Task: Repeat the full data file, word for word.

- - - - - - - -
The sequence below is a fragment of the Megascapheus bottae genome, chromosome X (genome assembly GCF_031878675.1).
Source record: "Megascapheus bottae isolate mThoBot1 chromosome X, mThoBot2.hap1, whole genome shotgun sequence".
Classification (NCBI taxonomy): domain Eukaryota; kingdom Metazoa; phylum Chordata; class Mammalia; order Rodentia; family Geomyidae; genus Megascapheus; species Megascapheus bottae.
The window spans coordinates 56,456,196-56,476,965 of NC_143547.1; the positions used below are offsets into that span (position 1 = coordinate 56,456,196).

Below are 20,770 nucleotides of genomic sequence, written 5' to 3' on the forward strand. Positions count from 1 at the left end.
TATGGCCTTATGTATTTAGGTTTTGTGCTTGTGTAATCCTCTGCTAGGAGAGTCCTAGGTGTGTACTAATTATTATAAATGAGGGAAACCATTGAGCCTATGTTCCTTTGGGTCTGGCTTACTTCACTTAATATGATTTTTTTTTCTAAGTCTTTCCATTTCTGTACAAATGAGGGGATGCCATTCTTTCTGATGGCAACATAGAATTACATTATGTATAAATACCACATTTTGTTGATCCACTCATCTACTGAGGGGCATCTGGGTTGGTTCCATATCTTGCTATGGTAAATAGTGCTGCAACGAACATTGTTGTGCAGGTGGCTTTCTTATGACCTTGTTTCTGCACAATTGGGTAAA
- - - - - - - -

The sequence below is a fragment of the Megascapheus bottae genome, chromosome X (genome assembly GCF_031878675.1).
Source record: "Megascapheus bottae isolate mThoBot1 chromosome X, mThoBot2.hap1, whole genome shotgun sequence".
Classification (NCBI taxonomy): domain Eukaryota; kingdom Metazoa; phylum Chordata; class Mammalia; order Rodentia; family Geomyidae; genus Megascapheus; species Megascapheus bottae.
The window spans coordinates 56,456,196-56,476,965 of NC_143547.1; the positions used below are offsets into that span (position 1 = coordinate 56,456,196).

Below are 20,770 nucleotides of genomic sequence, written 5' to 3' on the forward strand. Positions count from 1 at the left end.
TATGGCCTTATGTATTTAGGTTTTGTGCTTGTGTAATCCTCTGCTAGGAGAGTCCTAGGTGTGTACTAATTATTATAAATGAGGGAAACCATTGAGCCTATGTTCCTTTGGGTCTGGCTTACTTCACTTAATATGATTTTTTTTTCTAAGTCTTTCCATTTCTGTACAAATGAGGGGATGCCATTCTTTCTGATGGCAACATAGAATTACATTATGTATAAATACCACATTTTGTTGATCCACTCATCTACTGAGGGGCATCTGGGTTGGTTCCATATCTTGCTATGGTAAATAGTGCTGCAACGAACATTGTTGTGCAGGTGGCTTTCTTATGACCTTGTTTCTGCACAATTGGGTAAA